Results for "google privacy"

Privacy watchdog finds NSA program ineffective and illegal

Privacy watchdog finds NSA program ineffective and illegal

Just a few days after Obama's awaited, and disappointing to some, speech about the NSA's program, an independent federal body came out with its own rather scathing analysis of the divisive program. According to the Privacy and Civil Liberties Oversight Board, the NSA's phone record collection spree in the name of counter-terrorism is not only ineffective but also illegal and needs to be shutdown.

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Smart Home players welcome Google (& warn it won’t be as easy as Android)

Smart Home players welcome Google (& warn it won’t be as easy as Android)

Google's surprise acquisition of Nest was met with no small amount of horror from existing users of the company's thermostats, but other players in the smart home segment aren't so worried about a big new name in the industry. Speaking to SlashGear, several of the better-known brands in home automation actively welcomed Google's involvement, countering user concerns around "Big Data" aggregation with the potential for far faster evolution of what's currently a fragmented market. In fact, as more than one company pointed out, it could've been so much worse: Apple could've bought Nest.

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I, for one, welcome our new Google Nest overlords

I, for one, welcome our new Google Nest overlords

Google's acquisition of Nest is controversial, for more than a few reasons. On the one hand, there are questions around how Google Ventures-invested companies segue into Google-owned divisions; many users are concerned as to whether Google will simply absorb nest and then one day simply shut down the project as it moves onto other things. Most upsetting, however, seems to be the question of privacy and whether - for all Nest CEO Tony Fadell insists the firm has no plans to modify the privacy policy - one day Google will be using Nest hardware as another spy into the home. The news has got some Nest owners threatening to rip the thermostats from their walls.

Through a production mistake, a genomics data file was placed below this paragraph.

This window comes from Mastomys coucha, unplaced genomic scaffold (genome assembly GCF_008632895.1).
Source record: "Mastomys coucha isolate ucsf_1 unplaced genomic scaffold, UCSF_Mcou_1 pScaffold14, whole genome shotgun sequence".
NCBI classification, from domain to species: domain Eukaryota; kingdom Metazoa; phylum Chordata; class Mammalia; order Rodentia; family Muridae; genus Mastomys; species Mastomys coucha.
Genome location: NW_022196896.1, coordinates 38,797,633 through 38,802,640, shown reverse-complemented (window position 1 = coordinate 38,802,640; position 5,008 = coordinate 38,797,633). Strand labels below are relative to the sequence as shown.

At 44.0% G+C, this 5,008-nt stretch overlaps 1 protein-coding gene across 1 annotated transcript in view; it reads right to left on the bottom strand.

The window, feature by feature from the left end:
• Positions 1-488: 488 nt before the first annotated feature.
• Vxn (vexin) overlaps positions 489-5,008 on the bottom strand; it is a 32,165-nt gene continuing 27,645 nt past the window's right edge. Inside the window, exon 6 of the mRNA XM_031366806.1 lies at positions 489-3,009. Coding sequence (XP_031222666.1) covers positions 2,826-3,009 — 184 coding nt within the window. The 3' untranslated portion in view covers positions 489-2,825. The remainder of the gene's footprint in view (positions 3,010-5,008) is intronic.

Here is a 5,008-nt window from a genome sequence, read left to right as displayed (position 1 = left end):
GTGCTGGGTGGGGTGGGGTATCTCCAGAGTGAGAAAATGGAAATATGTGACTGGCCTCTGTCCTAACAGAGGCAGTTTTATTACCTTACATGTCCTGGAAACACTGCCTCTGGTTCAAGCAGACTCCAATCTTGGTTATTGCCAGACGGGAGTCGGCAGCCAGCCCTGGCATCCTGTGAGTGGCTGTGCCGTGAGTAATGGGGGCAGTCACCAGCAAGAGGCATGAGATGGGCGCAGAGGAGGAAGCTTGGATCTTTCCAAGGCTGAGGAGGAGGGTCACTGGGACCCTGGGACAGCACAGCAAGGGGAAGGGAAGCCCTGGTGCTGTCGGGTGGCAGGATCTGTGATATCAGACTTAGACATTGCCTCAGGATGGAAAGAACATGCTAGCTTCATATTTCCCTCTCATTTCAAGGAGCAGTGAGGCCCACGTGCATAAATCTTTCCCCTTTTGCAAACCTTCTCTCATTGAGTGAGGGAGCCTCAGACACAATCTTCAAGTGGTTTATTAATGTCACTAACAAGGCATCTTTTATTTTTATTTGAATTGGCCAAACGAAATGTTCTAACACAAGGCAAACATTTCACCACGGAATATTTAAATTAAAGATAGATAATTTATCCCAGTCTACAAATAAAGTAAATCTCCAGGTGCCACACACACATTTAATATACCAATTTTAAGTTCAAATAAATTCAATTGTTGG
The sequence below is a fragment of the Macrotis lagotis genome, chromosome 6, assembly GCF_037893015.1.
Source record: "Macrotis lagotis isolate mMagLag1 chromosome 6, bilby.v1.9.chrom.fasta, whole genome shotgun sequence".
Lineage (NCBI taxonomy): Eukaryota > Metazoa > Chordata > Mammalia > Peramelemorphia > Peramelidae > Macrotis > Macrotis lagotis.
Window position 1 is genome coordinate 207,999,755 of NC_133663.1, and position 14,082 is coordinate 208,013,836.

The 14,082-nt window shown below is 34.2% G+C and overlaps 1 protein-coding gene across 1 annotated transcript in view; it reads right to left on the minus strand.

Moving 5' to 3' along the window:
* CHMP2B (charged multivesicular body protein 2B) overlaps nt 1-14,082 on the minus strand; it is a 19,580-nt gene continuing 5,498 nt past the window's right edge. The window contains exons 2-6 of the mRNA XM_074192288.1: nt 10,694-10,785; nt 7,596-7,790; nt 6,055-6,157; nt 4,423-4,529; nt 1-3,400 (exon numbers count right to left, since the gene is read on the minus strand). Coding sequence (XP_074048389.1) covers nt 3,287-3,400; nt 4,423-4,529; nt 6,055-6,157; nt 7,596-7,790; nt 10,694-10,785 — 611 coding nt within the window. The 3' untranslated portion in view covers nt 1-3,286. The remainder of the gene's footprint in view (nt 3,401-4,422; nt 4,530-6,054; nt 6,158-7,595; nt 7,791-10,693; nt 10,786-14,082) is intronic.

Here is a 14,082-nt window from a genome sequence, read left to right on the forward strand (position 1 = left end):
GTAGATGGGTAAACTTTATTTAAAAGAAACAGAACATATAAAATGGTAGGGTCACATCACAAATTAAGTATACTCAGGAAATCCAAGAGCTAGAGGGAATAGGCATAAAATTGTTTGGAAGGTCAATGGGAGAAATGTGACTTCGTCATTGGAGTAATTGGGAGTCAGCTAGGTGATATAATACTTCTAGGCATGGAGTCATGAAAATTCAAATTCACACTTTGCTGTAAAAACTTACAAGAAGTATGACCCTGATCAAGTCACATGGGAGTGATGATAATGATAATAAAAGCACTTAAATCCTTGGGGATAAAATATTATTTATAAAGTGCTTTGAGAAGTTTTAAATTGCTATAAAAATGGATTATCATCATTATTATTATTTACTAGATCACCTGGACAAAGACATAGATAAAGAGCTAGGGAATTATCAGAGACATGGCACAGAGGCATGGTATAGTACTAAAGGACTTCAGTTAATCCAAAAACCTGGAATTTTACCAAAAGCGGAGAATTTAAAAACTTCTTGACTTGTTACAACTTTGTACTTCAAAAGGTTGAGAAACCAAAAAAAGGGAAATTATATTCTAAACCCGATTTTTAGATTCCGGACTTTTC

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Nest not giving Google data access, still supporting iOS and Android

Nest not giving Google data access, still supporting iOS and Android

Nest's $3.2bn acquisition by Google won't see the search giant immediately get its hands on the smart home firm's user data, founder Tony Fadell has insisted, and nor will it see products like the Nest thermostat ditch iOS support, despite Google's vested interest in Android. Chatter of Google gaining insight into when Nest thermostat owners were home and which rooms they were active in being factored into services like Google Now began almost immediately after the cash deal was announced, with many concerned that Google's hunger for more contextual information would overrule Nest's privacy policy.

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Google accuses governments of attempting search censorship

Google accuses governments of attempting search censorship

Google has released its eighth Transparency Report, its public disclosure of how much content governments request be removed from the search giant's database. 3,846 government requests were filed between January and June 2013, Google says, covering a total of 24,737 items of content. That, Google legal director Susan Infantino wrote today, is a 68-percent increase over the preceding six months. As Infantino points out, it's a sign of a "worrying trend" that remains.